Mitochondria and calcium flux as targets of neuroprotection caused by minocycline in cerebellar granule cells.Biochem Pharmacol 2010; 79(2):239-50BP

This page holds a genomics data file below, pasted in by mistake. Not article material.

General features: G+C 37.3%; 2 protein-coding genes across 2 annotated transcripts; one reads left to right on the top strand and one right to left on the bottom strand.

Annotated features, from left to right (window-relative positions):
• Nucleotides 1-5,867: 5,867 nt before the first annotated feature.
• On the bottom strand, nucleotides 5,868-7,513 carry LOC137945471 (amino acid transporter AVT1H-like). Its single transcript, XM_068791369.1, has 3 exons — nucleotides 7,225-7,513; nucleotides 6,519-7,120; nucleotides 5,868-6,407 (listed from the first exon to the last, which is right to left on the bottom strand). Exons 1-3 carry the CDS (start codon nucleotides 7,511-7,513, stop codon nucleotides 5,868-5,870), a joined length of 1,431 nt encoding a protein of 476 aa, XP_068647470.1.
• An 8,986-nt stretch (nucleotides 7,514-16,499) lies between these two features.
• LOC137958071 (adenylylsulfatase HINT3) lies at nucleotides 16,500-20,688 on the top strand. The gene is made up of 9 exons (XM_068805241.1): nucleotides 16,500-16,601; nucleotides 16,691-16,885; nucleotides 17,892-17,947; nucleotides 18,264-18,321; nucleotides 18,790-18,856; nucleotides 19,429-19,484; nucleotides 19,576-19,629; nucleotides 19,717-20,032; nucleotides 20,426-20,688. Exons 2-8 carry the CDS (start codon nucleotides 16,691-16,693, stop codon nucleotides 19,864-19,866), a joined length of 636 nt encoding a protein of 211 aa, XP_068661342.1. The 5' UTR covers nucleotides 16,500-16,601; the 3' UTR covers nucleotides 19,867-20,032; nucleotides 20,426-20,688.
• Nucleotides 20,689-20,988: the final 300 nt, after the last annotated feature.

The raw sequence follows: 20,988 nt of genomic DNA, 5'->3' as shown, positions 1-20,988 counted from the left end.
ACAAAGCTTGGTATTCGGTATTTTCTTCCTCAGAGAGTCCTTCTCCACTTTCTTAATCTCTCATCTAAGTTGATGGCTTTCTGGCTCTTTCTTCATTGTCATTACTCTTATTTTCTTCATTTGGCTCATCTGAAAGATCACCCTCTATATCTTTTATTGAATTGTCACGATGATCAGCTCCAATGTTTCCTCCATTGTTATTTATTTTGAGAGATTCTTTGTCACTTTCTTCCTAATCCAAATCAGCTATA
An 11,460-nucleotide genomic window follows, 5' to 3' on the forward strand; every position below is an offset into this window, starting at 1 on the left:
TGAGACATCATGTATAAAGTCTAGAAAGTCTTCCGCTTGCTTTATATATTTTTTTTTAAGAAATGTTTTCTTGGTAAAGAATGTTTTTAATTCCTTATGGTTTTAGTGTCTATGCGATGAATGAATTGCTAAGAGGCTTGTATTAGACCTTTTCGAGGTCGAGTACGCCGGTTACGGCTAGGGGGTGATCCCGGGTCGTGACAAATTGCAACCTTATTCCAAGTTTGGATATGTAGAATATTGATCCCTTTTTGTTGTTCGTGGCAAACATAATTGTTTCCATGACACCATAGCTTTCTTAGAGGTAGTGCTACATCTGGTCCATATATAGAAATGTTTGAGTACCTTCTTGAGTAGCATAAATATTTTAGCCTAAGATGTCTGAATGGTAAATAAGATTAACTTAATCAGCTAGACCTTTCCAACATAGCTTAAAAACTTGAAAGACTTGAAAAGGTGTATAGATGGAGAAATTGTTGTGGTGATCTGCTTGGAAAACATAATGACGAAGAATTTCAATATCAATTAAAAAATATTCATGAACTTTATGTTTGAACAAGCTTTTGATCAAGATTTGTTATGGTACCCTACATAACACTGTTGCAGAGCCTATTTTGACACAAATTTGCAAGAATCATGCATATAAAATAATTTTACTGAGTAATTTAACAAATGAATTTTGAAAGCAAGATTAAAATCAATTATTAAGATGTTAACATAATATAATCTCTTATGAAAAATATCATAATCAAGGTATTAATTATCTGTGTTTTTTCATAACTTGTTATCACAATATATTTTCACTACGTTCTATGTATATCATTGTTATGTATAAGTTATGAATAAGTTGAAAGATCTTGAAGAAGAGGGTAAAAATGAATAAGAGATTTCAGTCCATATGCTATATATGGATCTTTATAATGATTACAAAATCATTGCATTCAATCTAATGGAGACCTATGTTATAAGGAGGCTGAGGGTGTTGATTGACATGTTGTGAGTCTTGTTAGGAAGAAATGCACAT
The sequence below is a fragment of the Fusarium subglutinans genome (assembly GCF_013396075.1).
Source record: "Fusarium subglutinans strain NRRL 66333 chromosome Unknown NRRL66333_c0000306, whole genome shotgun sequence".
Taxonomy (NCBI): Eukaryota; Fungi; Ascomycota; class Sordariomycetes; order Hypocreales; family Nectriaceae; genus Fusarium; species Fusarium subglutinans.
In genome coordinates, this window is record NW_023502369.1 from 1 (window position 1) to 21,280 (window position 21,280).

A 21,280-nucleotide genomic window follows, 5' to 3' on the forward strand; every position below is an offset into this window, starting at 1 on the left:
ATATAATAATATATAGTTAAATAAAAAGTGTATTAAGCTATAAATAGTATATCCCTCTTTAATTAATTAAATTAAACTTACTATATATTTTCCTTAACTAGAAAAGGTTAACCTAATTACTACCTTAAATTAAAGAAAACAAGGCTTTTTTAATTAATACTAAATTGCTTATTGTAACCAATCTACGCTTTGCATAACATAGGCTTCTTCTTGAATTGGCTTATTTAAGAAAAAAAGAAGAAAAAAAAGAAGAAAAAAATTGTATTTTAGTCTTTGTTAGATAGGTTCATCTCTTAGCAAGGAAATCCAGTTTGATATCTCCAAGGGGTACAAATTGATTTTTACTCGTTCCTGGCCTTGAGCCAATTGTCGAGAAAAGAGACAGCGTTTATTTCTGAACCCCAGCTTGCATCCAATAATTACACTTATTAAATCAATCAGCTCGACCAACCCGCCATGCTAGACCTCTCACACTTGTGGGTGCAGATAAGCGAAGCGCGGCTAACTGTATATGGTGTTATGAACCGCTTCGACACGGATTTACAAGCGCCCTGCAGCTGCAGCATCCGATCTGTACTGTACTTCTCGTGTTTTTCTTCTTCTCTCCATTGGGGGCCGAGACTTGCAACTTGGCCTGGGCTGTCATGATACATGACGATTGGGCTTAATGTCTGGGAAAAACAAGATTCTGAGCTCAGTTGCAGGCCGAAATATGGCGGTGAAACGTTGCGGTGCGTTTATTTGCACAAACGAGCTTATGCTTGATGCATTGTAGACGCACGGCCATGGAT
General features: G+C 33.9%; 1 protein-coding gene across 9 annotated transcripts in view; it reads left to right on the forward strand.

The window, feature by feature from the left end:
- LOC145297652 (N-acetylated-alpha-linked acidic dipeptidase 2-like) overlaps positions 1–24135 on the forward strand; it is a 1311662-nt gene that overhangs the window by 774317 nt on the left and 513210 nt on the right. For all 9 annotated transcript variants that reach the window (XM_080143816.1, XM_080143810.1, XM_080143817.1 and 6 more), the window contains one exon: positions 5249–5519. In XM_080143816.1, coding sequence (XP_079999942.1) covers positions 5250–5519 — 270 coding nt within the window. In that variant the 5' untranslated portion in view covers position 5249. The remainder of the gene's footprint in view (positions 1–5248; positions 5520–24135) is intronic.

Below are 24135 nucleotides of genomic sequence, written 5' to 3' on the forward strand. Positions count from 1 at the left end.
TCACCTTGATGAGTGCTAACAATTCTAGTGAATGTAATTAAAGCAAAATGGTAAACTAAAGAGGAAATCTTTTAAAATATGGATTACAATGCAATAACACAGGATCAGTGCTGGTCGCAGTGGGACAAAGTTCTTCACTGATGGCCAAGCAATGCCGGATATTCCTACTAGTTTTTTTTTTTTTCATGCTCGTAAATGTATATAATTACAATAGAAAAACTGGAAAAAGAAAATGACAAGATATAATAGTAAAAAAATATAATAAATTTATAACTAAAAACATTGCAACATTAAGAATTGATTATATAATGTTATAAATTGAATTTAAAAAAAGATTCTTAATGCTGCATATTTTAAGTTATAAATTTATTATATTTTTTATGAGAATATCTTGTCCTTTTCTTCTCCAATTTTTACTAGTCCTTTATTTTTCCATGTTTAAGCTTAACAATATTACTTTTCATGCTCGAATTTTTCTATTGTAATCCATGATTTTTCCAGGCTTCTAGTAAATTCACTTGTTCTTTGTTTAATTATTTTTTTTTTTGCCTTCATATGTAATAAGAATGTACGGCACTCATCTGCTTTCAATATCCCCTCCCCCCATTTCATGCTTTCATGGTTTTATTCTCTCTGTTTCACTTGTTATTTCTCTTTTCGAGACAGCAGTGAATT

Minocycline, an antibiotic of the tetracycline family, has attracted considerable interest for its theoretical therapeutic applications in neurodegenerative diseases. However, the mechanism of action underlying its effect remains elusive. Here we have studied the effect of minocycline under excitotoxic conditions. Fluorescence and bioluminescence imaging studies in rat cerebellar granular neuron cultures using fura2/AM and mitochondria-targeted aequorin revealed that minocycline, at concentrations higher than those shown to block inflammation and inflammation-induced neuronal death, inhibited NMDA-induced cytosolic and mitochondrial rises in Ca(2+) concentrations in a reversible manner. Moreover, minocycline added in the course of NMDA stimulation decreased Ca(2+) intracellular levels, but not when induced by depolarization with a high K(+) medium. We also found that minocycline, at the same concentrations, partially depolarized mitochondria by about 5-30 mV, prevented mitochondrial Ca(2+) uptake under conditions of environmental stress, and abrogated NMDA-induced reactive oxygen species (ROS) formation. Consistently, minocycline also abrogates the rise in ROS induced by 75 microM Ca(2+) in isolated brain mitochondria. In search for the mechanism of mitochondrial depolarization, we found that minocycline markedly inhibited state 3 respiration of rat brain mitochondria, although distinctly increased oxygen uptake in state 4. Minocycline inhibited NADH-cytochrome c reductase and cytochrome c oxidase activities, whereas the activity of succinate-cytochrome c reductase was not modified, suggesting selective inhibition of complexes I and IV. Finally, minocycline affected activity of voltage-dependent anion channel (VDAC) as determined in the reconstituted system. Taken together, our results indicate that mitochondria are a critical factor in minocycline-mediated neuroprotection.